It Ain't No Fairy Tale Theater Review

At long last, the truth about weddings and marriage is told from the perspective of a participant who’s been there, done that and it isn’t afraid to shame the devil with the truth. The facts aren’t pretty, as if life ever is, but it’s definitely pretty damn funny with a serious lesson to learn. Lusia (pronounced loo-sha) Strus deserved the 2007 LA Weekly Award for Best Solo Performance of the Year because it was too excellent to ignore. Her vivid storytelling about the incredible marriage between her Ukrainian parents Nicolas and Eugenia and how she didn’t luck out so well in her marriage is so frightenly candid people might think more seriously about their marriage. And she’s cheaper and more cathartic than therapy.

The winner of The LA Weekly Award for Best Solo Performance of the Year

Don’t get it twisted and think that the lithe, golden haired Strus is against marriage or love. That doesn’t raise her ire. It’s the heavy emphasis on the wedding, the expensive caterers, the flowers, making sure people who aren’t friends do not get seated next to one another and the ultimate prize: the wedding dress. Strus’s blue eyes lit up like mass in a cathedral when she proudly announced she was devastatingly gorgeous in her Badgley & Mischka gown. All eyes were on this stunning bride. What she didn’t count on were the many sacrifices, that nobody ever talks about, in staying married. ‘They had a deal,’ she said about her parents throughout the show. Nicholas and Eugenia had a nonverbal understanding which made their marriage strong until his death. It isn’t something easy to pinpoint what made their marriage last. My guess was the adage Eugenia would say when a complication would arise, ‘What do you do?’ and preceded with the common sense route. Eugenia nursed him when the cancer ravished Nicholas body. Instead of giving Eugenia flowers to show affection he would bring prime cuts of meat from his job. They had a deal.

Lusia Strus thinking about all fairytale weddings

Strus’s own marriage wasn’t the success she was unofficially guaranteed. The wedding will go smoothly. The honeymoon would never end. Life as a wife would make her whole. She believed that volumes of bridal magazines she collected and ‘watching A Wedding Story’ from The Learning Channel. One day she woke up and discovered that ‘today’s honesty can be tomorrow’s bullshit.’ The dream she, and many women, were promised quickly crumbled. Reality set in and when that wasn’t suitable, she would tweak it to her satisfaction. That didn’t work either. The actress comes forward about her high expectations, how marriage is suppose to be according to Nicholas and Eugenia’s example. Strus is sincerely genuine in admitting her part of the failed marriage and still found something valuable to learn and share with the rest of us.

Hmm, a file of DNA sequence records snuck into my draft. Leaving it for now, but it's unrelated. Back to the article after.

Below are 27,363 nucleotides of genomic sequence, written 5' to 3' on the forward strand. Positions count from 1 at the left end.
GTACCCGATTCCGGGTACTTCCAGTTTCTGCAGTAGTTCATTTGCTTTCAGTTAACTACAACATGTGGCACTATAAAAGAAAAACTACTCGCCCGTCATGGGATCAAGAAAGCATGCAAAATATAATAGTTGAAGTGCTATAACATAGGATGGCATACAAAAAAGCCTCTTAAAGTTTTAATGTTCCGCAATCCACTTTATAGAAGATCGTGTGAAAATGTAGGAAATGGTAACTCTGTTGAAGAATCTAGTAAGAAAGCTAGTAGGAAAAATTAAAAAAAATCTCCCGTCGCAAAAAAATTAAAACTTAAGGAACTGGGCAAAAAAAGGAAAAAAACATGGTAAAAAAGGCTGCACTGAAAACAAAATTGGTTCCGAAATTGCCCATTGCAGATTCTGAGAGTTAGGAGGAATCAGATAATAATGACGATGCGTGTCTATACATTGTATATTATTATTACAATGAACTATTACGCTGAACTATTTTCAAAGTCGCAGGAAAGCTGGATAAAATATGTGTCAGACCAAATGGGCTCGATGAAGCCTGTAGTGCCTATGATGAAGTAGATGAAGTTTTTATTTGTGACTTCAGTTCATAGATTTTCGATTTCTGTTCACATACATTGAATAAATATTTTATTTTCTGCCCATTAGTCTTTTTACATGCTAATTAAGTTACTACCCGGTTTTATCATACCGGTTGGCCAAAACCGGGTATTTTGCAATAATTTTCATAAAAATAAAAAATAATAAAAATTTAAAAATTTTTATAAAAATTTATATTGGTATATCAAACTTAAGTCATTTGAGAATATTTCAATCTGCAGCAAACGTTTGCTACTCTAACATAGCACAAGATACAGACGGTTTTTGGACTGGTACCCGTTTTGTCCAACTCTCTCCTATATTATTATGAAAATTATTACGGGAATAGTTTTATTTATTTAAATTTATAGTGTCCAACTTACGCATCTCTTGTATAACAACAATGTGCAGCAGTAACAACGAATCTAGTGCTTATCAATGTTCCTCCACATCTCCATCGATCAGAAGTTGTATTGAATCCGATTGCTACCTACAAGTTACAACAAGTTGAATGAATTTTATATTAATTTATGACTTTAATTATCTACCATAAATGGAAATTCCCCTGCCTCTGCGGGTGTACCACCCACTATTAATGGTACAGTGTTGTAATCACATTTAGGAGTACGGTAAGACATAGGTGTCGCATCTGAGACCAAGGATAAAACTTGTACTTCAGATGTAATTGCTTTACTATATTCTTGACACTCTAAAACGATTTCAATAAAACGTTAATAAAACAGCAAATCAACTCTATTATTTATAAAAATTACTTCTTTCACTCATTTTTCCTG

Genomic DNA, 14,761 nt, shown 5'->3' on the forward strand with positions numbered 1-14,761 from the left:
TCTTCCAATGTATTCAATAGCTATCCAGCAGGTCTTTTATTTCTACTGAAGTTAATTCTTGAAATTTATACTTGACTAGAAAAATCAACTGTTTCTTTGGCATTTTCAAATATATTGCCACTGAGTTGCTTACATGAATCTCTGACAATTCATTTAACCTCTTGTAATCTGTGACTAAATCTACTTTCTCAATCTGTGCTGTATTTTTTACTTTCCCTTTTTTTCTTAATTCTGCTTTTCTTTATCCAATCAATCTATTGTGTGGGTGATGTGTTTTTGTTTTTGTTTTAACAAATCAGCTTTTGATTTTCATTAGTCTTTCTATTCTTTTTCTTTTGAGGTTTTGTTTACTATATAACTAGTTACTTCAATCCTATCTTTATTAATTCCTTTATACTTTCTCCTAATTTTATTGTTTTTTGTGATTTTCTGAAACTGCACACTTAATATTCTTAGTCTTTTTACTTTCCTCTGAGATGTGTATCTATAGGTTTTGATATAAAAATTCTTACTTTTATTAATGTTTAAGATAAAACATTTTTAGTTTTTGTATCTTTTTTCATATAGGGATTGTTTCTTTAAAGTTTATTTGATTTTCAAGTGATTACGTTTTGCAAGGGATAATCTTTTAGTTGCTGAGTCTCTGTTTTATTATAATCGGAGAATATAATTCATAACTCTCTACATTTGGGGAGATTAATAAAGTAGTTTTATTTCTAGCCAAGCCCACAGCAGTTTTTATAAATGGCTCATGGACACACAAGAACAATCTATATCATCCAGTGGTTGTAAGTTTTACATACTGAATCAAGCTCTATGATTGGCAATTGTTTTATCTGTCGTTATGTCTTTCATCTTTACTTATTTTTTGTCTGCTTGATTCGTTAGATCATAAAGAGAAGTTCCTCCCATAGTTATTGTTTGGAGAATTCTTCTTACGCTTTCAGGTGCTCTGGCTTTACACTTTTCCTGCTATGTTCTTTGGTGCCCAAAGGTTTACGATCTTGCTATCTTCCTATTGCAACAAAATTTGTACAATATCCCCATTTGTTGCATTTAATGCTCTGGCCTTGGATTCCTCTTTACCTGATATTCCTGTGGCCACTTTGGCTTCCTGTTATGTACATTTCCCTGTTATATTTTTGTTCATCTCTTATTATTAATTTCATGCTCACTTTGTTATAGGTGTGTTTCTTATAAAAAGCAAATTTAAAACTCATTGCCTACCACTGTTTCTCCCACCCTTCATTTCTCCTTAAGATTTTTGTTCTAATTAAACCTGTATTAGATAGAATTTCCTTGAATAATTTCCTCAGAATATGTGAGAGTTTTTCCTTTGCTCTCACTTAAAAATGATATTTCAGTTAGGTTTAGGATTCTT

Strus has made major revisions since the last time I saw her a couple of years back. The ending of the story changes coinciding to what’s going on in her life at the moment. The verve and excitement of re-telling how Nicholas and Eugenia married 10 days after their meeting, their move to Chicago after three years of being separated. Her parents are phenomenal. Their obstacles sounds like an epic movie when Strus explains what her parents went through. She does speak fondly of her own marriage with a little eye opener experience. She theorized that marriage vows are primal, based and thought of as romantic. Reading between the lines sounds like you will be giving more than expected and feel trapped. 

The actress in a pensive moment

She debunks the myth, piece by piece and reveals and honest, sometimes sad but always funny, personal account on how the fairytale isn’t what it’s been advertised as. But, girlfriend knew she wowed them in her gown.

It Ain’t No Fairytale plays at The National Comedy Theatre, 733 N. Seward Street, Hollywood. Limited engagement. Mondays, July 30 and August 6 at 8 p.m. For tickets call (323) 419-1316.

Photo by: Micha Owens

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